Emergency Vehicle Accidents

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“What were they thinking?”

emergency-vehicle-accidentWe often ask ourselves this question when we learn of an accident involving an emergency vehicle, such as when a police officer hits another vehicle or a pedestrian, or when a driver fails to yield to an emergency vehicle and causes an accident.

Car accidents involving emergency vehicles are more common than people think, many of which go unreported in the media. So what are your options if you’ve been involved in an accident involving an emergency vehicle?

General Guidelines

In general, it’s difficult to sue the government — whether its municipal, county, or federal agencies, but it sometimes can be done. Governments have protection from lawsuits under a concept known as “immunity,” which restricts people involved in car accidents with emergency vehicles from taking the same actions as they would with a civilian driver or insurance company, even in the case of personal injury.

For example, when you’re involved in a car accident with another person, you have the right to sue the person, the insurance company, or the business responsible for your injuries or damages to your vehicle. This includes medical expenses, loss of wages, property damages, and other potential losses. When you get in a car accident with a police officer, ambulance, fire truck, mail truck, a repair vehicle, however, you may be stuck with the bill, even if the accident wasn’t your fault.

Texas Tort Law

Under the Texas Tort Claims Act, sovereign immunity defines that “state and political political subdivisions” cannot be held liable for torts for their agents or officers while they’re involved in a governmental function.

Specifically, public officials and public servants are immune from liability when:

  • They are performing a duty within their scope of duties; and
  • They are performing a discretionary duty; and
  • They act in good faith

These guidelines, which absolve governments of liability, are broad enough to cover a large range of accident scenarios, which is why it can be extremely hard to sue the government.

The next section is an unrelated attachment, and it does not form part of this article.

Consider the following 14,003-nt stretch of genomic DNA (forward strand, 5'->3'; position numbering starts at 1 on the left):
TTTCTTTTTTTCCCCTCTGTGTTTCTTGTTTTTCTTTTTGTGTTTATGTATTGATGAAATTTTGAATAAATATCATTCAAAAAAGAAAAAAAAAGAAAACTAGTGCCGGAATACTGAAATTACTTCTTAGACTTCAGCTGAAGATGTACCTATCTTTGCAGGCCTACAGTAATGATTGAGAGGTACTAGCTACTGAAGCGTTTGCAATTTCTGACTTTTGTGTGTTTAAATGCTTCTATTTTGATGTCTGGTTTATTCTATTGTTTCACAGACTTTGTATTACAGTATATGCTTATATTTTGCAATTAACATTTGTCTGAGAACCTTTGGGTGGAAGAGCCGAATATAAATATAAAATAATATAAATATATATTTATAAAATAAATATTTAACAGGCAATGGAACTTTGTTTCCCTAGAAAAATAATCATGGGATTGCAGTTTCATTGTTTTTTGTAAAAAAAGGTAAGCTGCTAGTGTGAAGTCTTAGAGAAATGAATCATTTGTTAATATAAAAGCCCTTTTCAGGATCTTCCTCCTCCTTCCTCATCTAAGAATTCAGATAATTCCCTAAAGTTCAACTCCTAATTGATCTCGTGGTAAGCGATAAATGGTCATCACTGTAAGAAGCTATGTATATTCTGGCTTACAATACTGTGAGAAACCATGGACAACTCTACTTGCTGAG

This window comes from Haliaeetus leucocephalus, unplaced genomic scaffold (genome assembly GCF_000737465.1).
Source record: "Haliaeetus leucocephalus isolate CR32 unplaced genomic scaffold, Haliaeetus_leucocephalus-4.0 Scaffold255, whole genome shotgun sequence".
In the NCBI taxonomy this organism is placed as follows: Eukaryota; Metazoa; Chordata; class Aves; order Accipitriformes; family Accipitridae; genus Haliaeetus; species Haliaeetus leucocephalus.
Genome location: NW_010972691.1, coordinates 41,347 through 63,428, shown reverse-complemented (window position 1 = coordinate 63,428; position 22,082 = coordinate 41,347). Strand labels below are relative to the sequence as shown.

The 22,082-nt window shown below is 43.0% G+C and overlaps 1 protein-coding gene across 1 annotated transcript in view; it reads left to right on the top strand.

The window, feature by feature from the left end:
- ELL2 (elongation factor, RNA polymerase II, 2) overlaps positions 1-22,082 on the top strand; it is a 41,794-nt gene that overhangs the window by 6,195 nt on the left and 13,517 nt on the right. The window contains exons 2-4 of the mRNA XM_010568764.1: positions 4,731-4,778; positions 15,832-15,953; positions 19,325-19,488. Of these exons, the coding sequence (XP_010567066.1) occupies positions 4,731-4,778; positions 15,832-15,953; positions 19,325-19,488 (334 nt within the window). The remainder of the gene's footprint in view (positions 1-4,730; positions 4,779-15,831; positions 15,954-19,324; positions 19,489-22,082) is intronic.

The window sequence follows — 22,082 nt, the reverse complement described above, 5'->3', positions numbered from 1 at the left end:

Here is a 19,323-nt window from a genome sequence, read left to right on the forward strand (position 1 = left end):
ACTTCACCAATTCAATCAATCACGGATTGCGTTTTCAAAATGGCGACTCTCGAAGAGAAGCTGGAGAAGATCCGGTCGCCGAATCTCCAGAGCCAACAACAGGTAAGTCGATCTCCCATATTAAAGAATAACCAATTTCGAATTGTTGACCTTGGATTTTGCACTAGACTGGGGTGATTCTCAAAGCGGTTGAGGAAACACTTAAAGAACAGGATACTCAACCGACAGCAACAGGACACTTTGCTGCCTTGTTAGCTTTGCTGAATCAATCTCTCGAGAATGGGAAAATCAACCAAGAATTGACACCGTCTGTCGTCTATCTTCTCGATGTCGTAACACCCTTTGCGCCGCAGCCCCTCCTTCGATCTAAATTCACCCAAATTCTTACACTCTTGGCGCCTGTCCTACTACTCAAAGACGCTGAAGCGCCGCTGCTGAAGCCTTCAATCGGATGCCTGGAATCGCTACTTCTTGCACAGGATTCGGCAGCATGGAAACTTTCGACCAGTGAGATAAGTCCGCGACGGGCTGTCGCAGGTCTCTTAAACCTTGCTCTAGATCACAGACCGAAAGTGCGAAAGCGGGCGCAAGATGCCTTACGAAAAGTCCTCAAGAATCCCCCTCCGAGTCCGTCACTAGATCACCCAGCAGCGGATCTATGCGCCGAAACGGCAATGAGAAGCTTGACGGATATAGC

Emergency Vehicle Accident Statistics

Nationally, accidents involving emergency vehicles are more common than people think, and they’re more dangerous. Vehicle fatality rates for emergency responders are more than four times higher the national average, and statistics show that most of these accidents occur at intersections or near driveways. Emergency vehicles usually travel at a high rate of speed, thus causing more severe injuries or damage when they’re involved in an accident.

According to the latest data from the National Highway Traffic Safety Administration:

  • From 1999 to 2011, there were an estimated 4,500 accidents involving ambulances each year.
  • On average, 2,600 people are injured in 1,500 ambulance accidents each year.
  • Nearly 60% of ambulance accidents occur during the course of emergency use.
  • From 2000 to 2009, there were roughly 31,600 accidents involving fire vehicles.
  • About 70% of all firetruck accidents occurred while in emergency use.

When it comes to accidents involving police vehicles, a recent NBC 5 investigation found that many Texas police departments don’t follow their own guidelines when it comes to warning about distracted driving, and that crashes involving distractions inside police vehicles occur frequently throughout the state.

New technology such as smartphones, dashboard-mounted computers, and on-board cameras, provide a host of new distractions for police officers while they’re on the road. In the NBC 5 investigation, reporters found that there were at least 70 crashes in two years involving police vehicles where some type of distraction inside the vehicle contributed to the wreck. One of those reports involved a Tarrant County sheriff deputy who ran a red light, injuring a woman in an SUV, while he was reading a message on a computer.

Filing a Claim Against the Government

While the government is generally well protected from liability in these types of accidents, there are still exceptions that allow people to sue them.

If you’re seeking compensation from a governmental entity for damages caused by one of its employees involving an emergency vehicle, you will have to deal with the governmental department itself directly by filing an administrative claim, and you’ll have to do it right away. Most governments give you a small window of time after the accident has occurred to file a claim against them. If you do not comply with the shortened applicable deadlines then your claim can be denied.

When you file your claim, be prepared to have a fair settlement figure to cover the costs of your damages. This can be a complicated process, and you should factor in both short-term and long-term costs associated with the accident. If your claim is denied, you may have the option to sue the government. Lawsuits against governments are more complicated than regular lawsuits, and if possible, you should seek the assistance of a lawyer to help you build a strong case.

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